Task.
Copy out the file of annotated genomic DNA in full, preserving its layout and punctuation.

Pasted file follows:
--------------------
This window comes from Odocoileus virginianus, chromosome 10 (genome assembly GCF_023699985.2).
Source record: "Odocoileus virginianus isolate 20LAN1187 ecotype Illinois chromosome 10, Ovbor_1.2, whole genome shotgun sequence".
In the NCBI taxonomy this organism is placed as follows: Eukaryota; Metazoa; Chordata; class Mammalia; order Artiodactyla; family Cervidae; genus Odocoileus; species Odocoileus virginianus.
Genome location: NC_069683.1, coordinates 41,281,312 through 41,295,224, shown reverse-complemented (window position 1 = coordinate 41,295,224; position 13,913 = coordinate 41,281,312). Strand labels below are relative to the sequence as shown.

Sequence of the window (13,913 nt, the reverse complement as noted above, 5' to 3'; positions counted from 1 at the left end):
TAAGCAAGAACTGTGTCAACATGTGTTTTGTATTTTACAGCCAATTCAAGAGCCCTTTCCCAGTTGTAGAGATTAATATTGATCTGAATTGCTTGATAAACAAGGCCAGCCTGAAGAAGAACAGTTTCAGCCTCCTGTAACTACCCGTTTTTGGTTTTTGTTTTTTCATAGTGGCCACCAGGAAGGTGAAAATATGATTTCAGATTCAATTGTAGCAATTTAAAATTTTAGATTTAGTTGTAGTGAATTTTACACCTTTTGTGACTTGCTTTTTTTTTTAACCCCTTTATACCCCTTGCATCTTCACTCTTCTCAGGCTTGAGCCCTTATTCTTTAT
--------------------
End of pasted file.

This window comes from Odocoileus virginianus, chromosome 10 (genome assembly GCF_023699985.2).
Source record: "Odocoileus virginianus isolate 20LAN1187 ecotype Illinois chromosome 10, Ovbor_1.2, whole genome shotgun sequence".
In the NCBI taxonomy this organism is placed as follows: Eukaryota; Metazoa; Chordata; class Mammalia; order Artiodactyla; family Cervidae; genus Odocoileus; species Odocoileus virginianus.
Genome location: NC_069683.1, coordinates 41,281,312 through 41,295,224, shown reverse-complemented (window position 1 = coordinate 41,295,224; position 13,913 = coordinate 41,281,312). Strand labels below are relative to the sequence as shown.

Sequence of the window (13,913 nt, the reverse complement as noted above, 5' to 3'; positions counted from 1 at the left end):
TAAGCAAGAACTGTGTCAACATGTGTTTTGTATTTTACAGCCAATTCAAGAGCCCTTTCCCAGTTGTAGAGATTAATATTGATCTGAATTGCTTGATAAACAAGGCCAGCCTGAAGAAGAACAGTTTCAGCCTCCTGTAACTACCCGTTTTTGGTTTTTGTTTTTTCATAGTGGCCACCAGGAAGGTGAAAATATGATTTCAGATTCAATTGTAGCAATTTAAAATTTTAGATTTAGTTGTAGTGAATTTTACACCTTTTGTGACTTGCTTTTTTTTTTAACCCCTTTATACCCCTTGCATCTTCACTCTTCTCAGGCTTGAGCCCTTATTCTTTAT